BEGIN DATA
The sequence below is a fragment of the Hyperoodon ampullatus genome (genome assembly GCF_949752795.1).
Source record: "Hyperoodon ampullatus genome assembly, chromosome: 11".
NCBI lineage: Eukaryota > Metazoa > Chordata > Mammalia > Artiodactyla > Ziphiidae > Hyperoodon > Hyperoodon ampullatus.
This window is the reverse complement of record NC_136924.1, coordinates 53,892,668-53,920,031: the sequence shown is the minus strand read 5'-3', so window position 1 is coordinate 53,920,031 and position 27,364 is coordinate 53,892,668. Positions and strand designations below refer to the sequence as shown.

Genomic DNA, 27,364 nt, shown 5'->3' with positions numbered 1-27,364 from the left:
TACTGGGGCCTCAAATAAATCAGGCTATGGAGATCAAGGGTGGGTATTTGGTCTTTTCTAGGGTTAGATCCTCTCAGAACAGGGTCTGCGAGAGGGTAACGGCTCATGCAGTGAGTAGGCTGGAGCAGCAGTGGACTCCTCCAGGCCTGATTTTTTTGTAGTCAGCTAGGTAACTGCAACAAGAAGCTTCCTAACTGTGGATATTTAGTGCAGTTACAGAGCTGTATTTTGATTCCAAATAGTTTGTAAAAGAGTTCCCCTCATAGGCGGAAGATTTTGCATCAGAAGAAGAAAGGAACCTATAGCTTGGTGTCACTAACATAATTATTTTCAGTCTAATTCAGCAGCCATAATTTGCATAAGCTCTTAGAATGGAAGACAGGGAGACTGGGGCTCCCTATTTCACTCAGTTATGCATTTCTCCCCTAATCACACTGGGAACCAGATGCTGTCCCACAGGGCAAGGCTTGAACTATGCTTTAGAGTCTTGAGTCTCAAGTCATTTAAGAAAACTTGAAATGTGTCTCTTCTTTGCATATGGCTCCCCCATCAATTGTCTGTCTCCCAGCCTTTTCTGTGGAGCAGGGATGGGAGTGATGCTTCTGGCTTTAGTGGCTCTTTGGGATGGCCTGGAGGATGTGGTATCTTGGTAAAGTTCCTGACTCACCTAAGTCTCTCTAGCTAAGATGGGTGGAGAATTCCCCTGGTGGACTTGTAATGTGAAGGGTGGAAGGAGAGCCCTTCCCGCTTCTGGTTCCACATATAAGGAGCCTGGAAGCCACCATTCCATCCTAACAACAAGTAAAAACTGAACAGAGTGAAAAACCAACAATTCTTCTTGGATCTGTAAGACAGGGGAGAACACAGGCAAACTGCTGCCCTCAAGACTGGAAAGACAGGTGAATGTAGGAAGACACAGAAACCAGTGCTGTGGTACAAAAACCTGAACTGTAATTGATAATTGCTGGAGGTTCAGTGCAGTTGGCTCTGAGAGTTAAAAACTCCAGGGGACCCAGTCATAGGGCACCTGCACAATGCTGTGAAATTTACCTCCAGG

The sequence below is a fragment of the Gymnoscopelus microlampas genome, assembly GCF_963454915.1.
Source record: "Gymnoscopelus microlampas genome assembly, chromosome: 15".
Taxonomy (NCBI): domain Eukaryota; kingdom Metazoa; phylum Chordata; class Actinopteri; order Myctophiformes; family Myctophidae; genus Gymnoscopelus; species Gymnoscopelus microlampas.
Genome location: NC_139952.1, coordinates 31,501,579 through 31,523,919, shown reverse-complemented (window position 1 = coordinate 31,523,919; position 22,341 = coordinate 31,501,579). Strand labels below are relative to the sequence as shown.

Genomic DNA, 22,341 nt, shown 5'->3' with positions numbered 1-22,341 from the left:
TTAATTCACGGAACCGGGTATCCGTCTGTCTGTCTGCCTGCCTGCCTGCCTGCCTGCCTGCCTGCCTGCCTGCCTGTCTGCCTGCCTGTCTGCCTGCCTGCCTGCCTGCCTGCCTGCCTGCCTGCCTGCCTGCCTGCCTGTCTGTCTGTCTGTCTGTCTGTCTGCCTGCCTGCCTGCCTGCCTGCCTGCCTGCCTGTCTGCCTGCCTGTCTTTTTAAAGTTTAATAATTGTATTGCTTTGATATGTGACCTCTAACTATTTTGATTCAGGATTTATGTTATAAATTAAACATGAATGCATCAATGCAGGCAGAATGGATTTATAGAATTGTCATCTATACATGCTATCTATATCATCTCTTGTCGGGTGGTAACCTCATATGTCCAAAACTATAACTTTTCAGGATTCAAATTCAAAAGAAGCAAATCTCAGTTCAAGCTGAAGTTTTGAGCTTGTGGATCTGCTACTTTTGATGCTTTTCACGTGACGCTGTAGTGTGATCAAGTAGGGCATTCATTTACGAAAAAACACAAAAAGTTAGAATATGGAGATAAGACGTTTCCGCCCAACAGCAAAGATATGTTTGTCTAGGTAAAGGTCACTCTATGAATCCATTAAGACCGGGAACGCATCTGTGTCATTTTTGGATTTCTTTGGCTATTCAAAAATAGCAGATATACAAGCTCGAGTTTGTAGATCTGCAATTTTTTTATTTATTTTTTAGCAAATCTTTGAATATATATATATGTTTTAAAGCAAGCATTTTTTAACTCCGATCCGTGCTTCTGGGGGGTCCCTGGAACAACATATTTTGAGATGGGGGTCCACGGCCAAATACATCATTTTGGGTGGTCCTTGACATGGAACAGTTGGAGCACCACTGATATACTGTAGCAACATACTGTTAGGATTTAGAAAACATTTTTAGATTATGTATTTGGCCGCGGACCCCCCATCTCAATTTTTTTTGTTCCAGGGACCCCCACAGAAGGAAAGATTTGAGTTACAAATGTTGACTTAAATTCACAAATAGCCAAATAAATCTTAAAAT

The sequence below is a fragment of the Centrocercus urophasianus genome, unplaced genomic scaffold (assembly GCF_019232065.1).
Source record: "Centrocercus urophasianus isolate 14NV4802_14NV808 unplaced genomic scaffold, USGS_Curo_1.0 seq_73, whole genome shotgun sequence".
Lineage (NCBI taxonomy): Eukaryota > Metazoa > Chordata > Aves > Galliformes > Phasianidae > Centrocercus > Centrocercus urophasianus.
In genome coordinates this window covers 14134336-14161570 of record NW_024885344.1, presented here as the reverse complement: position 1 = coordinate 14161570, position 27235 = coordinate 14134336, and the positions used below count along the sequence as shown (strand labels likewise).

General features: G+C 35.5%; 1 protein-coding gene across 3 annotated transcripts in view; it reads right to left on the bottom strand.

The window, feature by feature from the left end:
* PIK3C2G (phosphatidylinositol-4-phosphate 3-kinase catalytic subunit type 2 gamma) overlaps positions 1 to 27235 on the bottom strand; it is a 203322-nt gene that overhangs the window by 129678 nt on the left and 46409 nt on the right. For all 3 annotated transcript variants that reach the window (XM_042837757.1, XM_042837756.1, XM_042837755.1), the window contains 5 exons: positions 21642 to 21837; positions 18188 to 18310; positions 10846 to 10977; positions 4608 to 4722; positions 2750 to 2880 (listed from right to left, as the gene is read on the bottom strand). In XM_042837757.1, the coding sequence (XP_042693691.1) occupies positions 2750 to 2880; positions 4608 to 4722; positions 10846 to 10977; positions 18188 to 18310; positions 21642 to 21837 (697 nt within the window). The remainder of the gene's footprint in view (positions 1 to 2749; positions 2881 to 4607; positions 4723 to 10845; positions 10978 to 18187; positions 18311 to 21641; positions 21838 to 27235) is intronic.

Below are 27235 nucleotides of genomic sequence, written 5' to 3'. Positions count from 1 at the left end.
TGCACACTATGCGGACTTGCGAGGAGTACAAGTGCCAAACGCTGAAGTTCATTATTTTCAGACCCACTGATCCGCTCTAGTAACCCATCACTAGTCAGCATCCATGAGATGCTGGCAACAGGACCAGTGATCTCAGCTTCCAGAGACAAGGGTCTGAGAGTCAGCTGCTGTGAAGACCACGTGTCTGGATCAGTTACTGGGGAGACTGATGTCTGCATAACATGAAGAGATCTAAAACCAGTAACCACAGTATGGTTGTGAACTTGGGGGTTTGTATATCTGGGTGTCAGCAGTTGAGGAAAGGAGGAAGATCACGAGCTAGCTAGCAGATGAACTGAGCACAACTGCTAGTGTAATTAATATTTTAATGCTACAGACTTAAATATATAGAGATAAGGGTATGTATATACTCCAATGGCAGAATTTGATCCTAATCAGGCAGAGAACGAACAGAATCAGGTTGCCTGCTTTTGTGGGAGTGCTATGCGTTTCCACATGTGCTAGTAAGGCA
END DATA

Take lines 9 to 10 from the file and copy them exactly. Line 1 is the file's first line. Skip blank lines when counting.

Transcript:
Taxonomy (NCBI): domain Eukaryota; kingdom Metazoa; phylum Chordata; class Actinopteri; order Myctophiformes; family Myctophidae; genus Gymnoscopelus; species Gymnoscopelus microlampas.
Genome location: NC_139952.1, coordinates 31,501,579 through 31,523,919, shown reverse-complemented (window position 1 = coordinate 31,523,919; position 22,341 = coordinate 31,501,579). Strand labels below are relative to the sequence as shown.